We are prepared to teach diverse areas of philosophy to diverse audiences. For example, we can:
- Visit a high school or middle school class and deliver a relevant guest lecture on any philosophical topic. For example:
- In literature classes, we could discuss the philosophical issues raised by particular works of fiction or films (for example, free will and fate in Oedipus or existentialist questions in Camus).
- In a history, social studies or political science classes, we could discuss human rights, justice or legal theory, the political theories of historical figures like Hobbes, Marx or Rawls, or the influence of Locke’s political theory on the Founding Fathers.
- In science classes, we could discuss the ways science is similar to and distinct from other disciplines like math and philosophy, scientific revolutions, how philosophers of science understand scientific theories or causation, or how various scientific discoveries raise important ethical questions.
- In an art class, we could discuss what makes an object a work of art and whether beauty is really “in the eye of the beholder.”
- In a psychology class, we could discuss whether the mind and brain are identical, the nature of consciousness or whether neuroscience threatens free will.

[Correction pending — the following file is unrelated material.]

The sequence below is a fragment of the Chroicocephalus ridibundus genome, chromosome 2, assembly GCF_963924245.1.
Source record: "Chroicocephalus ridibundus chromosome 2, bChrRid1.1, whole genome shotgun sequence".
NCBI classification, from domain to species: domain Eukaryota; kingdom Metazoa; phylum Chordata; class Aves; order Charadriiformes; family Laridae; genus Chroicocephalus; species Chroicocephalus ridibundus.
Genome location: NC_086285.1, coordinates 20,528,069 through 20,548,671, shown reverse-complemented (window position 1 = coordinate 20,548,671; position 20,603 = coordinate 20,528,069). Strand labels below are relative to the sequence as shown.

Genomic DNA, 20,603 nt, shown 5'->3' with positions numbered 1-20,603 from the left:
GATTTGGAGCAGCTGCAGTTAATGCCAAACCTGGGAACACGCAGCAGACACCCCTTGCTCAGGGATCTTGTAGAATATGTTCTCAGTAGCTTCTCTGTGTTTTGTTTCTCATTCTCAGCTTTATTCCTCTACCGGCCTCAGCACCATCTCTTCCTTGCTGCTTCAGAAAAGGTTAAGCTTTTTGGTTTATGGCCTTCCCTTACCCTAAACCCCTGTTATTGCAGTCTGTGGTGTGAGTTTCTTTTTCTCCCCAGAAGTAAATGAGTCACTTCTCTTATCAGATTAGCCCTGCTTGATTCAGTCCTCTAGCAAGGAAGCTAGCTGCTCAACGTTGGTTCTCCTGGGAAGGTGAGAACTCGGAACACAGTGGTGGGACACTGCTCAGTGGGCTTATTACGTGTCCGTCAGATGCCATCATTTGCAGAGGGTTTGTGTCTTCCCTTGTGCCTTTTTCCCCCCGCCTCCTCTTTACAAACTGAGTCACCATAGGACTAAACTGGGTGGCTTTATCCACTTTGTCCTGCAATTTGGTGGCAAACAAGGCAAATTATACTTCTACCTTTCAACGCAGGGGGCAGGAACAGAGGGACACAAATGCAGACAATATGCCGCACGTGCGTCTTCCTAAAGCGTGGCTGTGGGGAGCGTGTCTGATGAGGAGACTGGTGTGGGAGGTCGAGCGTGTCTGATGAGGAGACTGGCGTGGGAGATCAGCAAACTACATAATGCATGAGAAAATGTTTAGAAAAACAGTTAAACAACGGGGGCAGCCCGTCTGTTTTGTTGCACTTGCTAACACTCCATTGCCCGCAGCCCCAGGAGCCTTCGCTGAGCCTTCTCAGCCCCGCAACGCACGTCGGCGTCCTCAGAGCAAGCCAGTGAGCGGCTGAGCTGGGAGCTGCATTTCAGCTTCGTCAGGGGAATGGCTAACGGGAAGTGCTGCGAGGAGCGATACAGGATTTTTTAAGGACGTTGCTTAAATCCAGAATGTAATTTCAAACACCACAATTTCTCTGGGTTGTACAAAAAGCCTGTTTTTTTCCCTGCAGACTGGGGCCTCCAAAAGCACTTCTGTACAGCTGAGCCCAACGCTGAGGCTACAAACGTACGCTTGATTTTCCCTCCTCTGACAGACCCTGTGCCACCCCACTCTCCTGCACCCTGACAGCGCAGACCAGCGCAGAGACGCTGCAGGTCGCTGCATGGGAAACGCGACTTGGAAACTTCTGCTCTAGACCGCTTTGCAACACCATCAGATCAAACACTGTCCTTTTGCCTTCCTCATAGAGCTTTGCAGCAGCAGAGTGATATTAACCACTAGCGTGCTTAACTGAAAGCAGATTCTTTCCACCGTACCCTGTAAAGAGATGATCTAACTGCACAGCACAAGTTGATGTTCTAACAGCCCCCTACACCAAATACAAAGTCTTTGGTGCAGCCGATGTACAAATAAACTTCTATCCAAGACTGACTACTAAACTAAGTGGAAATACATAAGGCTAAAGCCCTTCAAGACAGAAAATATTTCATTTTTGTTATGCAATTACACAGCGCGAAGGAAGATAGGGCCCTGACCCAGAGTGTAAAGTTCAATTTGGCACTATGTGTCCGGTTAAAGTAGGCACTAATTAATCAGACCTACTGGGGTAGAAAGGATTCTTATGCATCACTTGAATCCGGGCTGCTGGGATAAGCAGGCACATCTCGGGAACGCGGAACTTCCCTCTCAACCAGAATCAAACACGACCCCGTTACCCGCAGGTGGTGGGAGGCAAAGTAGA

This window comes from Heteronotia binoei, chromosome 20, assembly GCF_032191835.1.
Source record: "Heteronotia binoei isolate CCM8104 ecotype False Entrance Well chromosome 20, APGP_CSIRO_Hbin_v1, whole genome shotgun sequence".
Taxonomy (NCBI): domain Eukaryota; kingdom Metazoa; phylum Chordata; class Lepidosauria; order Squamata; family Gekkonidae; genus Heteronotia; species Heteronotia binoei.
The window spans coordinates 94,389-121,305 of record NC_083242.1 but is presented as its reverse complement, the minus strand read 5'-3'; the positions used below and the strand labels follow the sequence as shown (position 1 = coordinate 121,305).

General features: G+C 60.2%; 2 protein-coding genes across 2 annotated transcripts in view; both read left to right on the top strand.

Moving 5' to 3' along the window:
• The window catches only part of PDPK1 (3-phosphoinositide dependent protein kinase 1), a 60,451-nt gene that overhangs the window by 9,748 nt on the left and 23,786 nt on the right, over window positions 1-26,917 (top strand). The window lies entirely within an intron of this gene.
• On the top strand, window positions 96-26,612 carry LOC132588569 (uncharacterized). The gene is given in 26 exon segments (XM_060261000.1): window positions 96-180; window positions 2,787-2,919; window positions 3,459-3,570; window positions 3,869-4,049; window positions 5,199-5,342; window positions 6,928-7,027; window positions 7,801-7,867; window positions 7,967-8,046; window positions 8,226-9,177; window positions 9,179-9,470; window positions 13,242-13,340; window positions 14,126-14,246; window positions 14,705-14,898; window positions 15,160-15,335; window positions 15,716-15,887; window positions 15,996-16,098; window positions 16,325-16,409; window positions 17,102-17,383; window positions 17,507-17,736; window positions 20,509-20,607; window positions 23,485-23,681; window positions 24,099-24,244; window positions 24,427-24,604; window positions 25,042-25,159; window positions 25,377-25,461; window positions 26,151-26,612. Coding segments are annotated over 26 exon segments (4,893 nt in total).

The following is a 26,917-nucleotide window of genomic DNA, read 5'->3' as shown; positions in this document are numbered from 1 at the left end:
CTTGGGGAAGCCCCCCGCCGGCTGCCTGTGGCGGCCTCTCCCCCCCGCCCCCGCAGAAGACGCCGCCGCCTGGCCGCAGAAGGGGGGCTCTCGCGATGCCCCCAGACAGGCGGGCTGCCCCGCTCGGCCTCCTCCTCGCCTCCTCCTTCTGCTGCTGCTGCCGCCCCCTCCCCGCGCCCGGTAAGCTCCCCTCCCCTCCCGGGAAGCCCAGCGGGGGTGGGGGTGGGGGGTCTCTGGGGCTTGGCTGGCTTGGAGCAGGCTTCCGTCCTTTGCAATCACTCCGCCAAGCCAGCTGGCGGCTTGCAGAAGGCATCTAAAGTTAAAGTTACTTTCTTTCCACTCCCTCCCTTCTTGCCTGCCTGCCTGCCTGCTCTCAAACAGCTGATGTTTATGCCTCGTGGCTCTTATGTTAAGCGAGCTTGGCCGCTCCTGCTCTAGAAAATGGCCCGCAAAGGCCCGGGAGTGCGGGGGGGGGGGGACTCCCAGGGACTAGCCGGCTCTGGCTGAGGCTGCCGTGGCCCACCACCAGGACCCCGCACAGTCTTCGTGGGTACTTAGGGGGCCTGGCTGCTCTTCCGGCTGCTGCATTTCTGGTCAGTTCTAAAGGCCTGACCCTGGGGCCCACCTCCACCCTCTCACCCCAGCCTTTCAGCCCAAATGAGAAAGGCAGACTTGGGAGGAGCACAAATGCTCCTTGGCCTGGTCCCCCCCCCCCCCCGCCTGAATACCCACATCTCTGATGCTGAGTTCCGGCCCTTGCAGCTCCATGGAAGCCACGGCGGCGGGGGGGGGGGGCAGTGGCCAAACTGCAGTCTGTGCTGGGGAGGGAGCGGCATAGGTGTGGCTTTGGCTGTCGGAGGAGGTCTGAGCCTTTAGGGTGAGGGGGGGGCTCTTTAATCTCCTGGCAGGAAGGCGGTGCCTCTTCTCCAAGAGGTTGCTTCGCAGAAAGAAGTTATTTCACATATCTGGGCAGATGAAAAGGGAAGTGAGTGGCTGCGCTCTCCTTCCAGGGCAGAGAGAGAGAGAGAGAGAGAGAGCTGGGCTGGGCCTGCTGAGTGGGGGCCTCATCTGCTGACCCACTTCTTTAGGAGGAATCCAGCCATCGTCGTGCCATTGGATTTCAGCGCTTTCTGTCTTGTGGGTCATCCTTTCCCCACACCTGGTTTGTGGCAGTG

- Work with a local debate club on critical thinking and argumentation.
- Engage elementary school children in discussions of philosophical themes (for example, the nature of infinity, value or personal identity).
- Teach a unit on formal logic to a high school math class.
- Offer lectures or lead discussions about topics in applied ethics to local organizations.
- Give presentations or participate in informal Q&As with students about what professional philosophers do, what it is like to attend college and graduate school, or what it is like to work in academia.
We will work with you to design a course that suits your program’s needs and preferences. Participating schools and host institutions incur no cost.
Philosophy teaches students to reason well and to express themselves clearly. It hones critical thinking skills by challenging students’ basic assumptions about the world and it encourages curiosity by confronting students with some of life’s most fundamental questions.
If you still aren’t convinced that philosophy should be part of the pre-college curriculum, consider reading Francis J. Breslin’s “A Case for Philosophy in the American High School Curriculum.
In addition to helping students develop important philosophical skills, we hope to raise awareness of philosophy in the community. By getting students involved early, we hope to encourage more students to consider philosophy as a college major or minor.
If you have questions or if your school or program is interested in participating, contact one of our faculty advisers:
The Philosophy in the Community program is supported by the Jean Beer Blumenfeld Center for Ethics, Student Forum. It is run by graduate students and faculty of the Department of Philosophy. Faculty advisers include Dr. Andrew I. Cohen and Dr. Eddy Nahmias.
We thank the Philosophy Learning And Teaching Organization (PLATO) and the New York Institute of Philosophy’s Outreach Program for providing a model for this mission statement as well as helpful information about philosophy outreach.